It’s a strange feeling, the first time you leave your bike unattended on the streets of New York. Someone could just go sit on it and start messing around. A car could knock it over while parking. Anyone could come over and steal it. But the remarkable thing is…you CAN park on the streets, and it CAN be safe! Of course there are real “dangers” to worry about, but there are some simple things you can do to minimize the chances of it. First let’s talk about WHERE you can park in NYC…
Parking on the Sidewalk
Out in the boroughs you can get away with parking on the sidewalk for a few hours or even overnight without getting a ticket. Right now the parking ticket people use handheld scanners to write their tickets. They simply scan the registration sticker on the windshield of cars. This way they cut down on ticket-writing errors (which I think they are penalized for) and can get out more tickets in a shorter amount of time. What this means for motorcyclists (since bike’s don’t have bar codes or registration stickers) is they don’t bother with bikes…most of the time. As a result you can get away with parking on sidewalks provided it’s not a busy/crowded pedestrian area or near an intersection, etc. If you have a cover for your bike you can go even longer… Although I think you are technically obscuring the license plate with anything, like a bike cover, is a ticketable offense, it seems to have the opposite effect: when you’re parked on an out-of-the-way street (i.e., side street with numbers, not a busy Avenue like Broadway) the DOT people will usually ignore your bike. You can do this regularly in the boroughs (Queens, Brooklyn and the Bronx for sure) and to a lesser extent in some of the residential parts of Manhattan (i.e., non-main streets in Morningside, Harlem, Hell’s Kitchen, etc…) If you’re worried about cars knocking over your bike, the sidewalk is the safest way to go. But be warned! They CAN ticket you for this!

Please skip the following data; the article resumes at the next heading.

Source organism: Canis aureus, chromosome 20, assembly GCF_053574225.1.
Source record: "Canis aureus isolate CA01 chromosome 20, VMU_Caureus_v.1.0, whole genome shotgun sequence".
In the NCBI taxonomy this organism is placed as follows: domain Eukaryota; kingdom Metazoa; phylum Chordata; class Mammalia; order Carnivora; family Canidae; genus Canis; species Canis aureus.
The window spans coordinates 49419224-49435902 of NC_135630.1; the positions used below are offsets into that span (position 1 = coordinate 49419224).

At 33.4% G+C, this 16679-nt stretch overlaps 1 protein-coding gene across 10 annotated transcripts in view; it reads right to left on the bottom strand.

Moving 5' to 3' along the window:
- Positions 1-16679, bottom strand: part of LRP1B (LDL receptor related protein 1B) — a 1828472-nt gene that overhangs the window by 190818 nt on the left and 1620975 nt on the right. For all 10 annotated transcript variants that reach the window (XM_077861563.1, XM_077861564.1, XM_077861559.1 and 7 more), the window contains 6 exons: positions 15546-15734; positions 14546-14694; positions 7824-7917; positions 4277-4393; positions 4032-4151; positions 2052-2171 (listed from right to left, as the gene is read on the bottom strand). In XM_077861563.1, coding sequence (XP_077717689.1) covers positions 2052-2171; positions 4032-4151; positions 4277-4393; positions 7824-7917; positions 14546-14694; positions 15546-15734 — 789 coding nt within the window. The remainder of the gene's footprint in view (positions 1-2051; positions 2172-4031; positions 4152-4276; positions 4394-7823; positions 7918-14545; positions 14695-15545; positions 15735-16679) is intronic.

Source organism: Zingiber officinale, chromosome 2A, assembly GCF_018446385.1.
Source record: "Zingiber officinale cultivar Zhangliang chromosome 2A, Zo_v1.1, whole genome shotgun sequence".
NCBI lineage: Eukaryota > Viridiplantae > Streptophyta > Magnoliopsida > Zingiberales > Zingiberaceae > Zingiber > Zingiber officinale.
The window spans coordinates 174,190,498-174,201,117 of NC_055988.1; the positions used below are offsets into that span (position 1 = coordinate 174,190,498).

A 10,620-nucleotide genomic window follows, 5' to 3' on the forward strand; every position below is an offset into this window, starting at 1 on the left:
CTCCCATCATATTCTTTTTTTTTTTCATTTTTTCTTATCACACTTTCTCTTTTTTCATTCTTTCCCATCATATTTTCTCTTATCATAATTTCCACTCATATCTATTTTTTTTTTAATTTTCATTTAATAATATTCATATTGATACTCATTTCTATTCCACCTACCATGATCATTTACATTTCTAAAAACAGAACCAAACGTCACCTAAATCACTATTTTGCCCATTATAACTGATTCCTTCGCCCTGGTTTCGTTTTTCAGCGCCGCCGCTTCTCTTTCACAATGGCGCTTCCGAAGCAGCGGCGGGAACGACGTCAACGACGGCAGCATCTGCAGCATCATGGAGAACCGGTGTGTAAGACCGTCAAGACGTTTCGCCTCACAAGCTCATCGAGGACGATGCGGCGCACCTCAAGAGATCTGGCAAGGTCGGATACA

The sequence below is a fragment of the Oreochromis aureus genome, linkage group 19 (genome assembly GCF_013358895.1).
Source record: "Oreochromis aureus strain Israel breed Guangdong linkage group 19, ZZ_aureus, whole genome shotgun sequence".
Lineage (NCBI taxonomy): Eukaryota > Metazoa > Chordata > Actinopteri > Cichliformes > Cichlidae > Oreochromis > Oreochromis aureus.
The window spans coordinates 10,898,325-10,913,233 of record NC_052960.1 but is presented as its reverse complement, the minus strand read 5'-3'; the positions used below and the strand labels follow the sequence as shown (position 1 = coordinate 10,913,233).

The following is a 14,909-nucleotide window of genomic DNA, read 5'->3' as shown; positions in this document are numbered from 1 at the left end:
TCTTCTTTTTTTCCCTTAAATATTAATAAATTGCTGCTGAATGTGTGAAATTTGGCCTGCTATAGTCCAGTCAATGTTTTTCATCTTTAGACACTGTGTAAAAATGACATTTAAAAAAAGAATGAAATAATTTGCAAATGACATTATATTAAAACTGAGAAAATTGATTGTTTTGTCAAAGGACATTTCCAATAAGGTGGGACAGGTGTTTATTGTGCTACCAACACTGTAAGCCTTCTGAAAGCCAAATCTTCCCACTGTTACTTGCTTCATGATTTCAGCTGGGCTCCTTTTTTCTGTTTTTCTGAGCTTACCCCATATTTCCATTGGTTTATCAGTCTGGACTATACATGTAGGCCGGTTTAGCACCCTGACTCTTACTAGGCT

[[Personal disclosure: If I'm leaving the bike overnight and won't be riding early the next morning, I'll park on the sidewalk and chain a wheel up to a street sign, then put a cover on it. So far so good.]]
Parking your Motorcycle on the Street
The good news is, if you park between cars in metered spots, you do NOT have to feed the meter… As along as you’re not blocking a car from parking, and as long as someone is feeding the meter, you can park in the spot between cars as long as you like. Just make sure parking is allowed… during street cleaning times, or “commercial vehicles only” times you will get a ticket, or worse…
When parking on the street in between cars I like to find “end spots” – a spot that will be easy for cars to get in and out of… A spot where a car can just pull out and pull in, like at the end of a block where the car is not boxed-in. Sometimes there are construction signs or dumpsters parked on the street – as long as there’s no construction going on, I try to park between the construction equipment and the first parked car…there’s usually plenty of space.